Taking Down Statues Does Not Cause us to Forget History

In American jurisprudence, the ‘fruit of the poisoned tree’ is the principle that evidence which has been acquired unlawfully, regardless of how valuable, cannot be used in court. The original sin taints everything that comes from it. This is a helpful metaphor for how to consider Edward Colston. As many have recently learnt, he was a noted philanthropist, whose money has done, and continues to do, much good. All of this good, however, unequivocally comes from the heinous sin of slavery. It is irrevocably tainted.
Attempts to qualify Colston’s legacy, such as through a plaque acknowledging his culpability in the slave trade, came to nought. The democratic means of clarifying history and recognising wrong failed, in no small part due to the intervention of societies like the ‘Merchant Venturers’, who were inexcusably determined to ensure that the people of Bristol were left ignorant of Colston’s history as a slaver. Dragging him from his plinth and dumping him in the river was no more than he-  and his modern-day defenders – deserved.
Statues are not mere decorations, pleasant distractions from the monotony of the high street. Nor are they a record of our history – indeed, as Robert Saunders has noted, they curate it. They demonstrate our values and principles as a society. It is no little thing to fund and commission a statue – who we carve in marble is as revealing as who we do not. Cecil Rhodes looms over Oxford High Street, his presence there dictated by the terms of his bequest. Much like Colston, this bequest – and all the other creditable causes that Rhodes funded and founded – was gained inhumanely, through oppression and brutality. That Rhodes Scholarships are now awarded to black students from Africa does not absolve Rhodes of the pain and suffering that he inflicted upon the African peoples.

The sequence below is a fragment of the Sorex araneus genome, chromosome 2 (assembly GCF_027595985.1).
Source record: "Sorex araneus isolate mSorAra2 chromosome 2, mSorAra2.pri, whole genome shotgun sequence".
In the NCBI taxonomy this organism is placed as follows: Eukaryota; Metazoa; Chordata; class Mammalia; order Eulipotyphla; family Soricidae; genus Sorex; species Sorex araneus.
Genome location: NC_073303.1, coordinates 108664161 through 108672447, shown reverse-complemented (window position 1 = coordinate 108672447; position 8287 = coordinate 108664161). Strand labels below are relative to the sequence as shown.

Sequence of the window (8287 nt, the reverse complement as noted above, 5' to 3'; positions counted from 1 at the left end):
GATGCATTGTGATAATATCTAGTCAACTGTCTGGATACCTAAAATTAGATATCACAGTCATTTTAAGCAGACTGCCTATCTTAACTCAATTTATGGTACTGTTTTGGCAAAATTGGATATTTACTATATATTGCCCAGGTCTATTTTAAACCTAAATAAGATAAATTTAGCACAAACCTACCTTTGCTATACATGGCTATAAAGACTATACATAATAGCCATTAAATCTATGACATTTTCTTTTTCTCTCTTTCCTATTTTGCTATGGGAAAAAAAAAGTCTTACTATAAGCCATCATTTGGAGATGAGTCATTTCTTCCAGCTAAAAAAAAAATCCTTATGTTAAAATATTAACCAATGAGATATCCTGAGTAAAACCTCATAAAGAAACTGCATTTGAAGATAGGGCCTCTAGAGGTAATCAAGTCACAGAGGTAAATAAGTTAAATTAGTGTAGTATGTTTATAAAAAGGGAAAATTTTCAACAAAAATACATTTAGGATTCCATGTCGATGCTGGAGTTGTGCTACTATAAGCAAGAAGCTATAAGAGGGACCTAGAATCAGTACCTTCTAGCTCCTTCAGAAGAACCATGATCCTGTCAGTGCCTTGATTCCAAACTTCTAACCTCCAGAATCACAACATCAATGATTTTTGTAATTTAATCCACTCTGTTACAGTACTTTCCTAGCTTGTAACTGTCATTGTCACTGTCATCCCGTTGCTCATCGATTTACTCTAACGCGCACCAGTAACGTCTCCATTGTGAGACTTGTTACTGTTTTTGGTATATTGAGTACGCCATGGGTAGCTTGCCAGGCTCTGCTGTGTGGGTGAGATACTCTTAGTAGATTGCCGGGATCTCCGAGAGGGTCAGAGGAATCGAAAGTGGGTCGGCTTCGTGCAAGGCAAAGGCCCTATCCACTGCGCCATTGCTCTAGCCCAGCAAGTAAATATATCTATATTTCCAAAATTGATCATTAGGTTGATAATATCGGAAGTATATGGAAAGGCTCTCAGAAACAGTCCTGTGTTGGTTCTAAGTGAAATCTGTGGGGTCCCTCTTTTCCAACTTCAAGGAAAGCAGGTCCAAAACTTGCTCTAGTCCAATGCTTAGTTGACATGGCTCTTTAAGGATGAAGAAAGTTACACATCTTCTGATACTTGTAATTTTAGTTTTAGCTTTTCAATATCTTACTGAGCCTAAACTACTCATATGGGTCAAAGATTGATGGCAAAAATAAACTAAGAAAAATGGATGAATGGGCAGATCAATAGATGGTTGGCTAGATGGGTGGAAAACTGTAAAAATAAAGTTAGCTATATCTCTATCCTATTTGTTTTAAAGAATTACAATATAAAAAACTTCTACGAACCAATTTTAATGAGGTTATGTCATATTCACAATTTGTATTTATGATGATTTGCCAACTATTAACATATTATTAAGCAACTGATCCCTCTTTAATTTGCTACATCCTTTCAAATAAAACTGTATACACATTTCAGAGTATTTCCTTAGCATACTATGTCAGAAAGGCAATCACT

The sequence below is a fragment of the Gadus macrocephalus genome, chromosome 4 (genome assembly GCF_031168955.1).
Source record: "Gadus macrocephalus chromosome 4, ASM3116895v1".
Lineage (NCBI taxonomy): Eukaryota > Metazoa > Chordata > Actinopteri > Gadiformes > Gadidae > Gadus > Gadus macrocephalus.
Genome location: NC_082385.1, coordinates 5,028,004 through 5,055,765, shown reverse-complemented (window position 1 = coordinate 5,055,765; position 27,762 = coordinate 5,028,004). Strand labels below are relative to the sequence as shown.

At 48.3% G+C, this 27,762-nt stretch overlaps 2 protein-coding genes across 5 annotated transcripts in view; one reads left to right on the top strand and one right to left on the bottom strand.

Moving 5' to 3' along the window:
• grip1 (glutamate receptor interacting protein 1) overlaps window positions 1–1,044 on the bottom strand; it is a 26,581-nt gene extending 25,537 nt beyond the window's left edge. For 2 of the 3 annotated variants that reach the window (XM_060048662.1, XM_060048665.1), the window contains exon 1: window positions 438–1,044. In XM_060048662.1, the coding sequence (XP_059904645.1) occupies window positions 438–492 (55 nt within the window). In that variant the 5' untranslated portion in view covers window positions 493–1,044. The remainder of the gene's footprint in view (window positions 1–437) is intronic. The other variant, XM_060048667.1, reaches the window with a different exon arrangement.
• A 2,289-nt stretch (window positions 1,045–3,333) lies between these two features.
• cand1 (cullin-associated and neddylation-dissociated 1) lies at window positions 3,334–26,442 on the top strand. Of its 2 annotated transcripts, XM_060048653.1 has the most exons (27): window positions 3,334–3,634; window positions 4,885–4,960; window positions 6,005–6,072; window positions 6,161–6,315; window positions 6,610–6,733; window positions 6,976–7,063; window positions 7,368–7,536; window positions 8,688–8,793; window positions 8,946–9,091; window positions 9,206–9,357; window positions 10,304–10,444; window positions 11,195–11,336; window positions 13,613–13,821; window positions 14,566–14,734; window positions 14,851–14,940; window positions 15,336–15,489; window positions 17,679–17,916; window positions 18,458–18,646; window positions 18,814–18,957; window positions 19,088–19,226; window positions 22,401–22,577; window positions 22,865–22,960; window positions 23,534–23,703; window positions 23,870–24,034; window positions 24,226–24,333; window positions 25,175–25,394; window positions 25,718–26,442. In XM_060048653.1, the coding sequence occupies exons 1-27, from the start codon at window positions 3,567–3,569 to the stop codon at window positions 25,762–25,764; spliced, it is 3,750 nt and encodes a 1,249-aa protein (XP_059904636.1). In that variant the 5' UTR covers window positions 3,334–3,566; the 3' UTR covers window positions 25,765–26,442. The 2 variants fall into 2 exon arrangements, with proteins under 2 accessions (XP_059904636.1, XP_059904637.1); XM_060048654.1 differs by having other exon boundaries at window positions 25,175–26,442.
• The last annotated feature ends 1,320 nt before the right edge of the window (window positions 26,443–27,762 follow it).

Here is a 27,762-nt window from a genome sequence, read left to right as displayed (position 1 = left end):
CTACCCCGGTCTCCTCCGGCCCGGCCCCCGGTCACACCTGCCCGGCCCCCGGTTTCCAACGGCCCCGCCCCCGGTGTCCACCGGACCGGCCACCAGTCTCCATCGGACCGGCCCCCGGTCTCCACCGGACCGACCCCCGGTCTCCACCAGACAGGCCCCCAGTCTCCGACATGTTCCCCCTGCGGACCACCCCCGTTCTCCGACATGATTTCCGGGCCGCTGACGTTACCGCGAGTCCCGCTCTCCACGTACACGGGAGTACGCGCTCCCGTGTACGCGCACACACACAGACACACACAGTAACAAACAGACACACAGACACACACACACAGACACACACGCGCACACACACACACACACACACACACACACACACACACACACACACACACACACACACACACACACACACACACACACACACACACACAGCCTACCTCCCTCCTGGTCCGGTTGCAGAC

Colston’s dunking in Bristol Harbour has reinvigorated calls for other statues to be de-plinthed, as a way of our modern society atoning for the sins of our forefathers. The ‘Rhodes Must Fall’ campaign has resurged, with the netting intended to protect Rhodes from desecration from pigeons now serving to protect him from the even greater ignominy of crashing to Oxford’s High Street.
Read more: Nicholas Reed Langen, Justice Gap,

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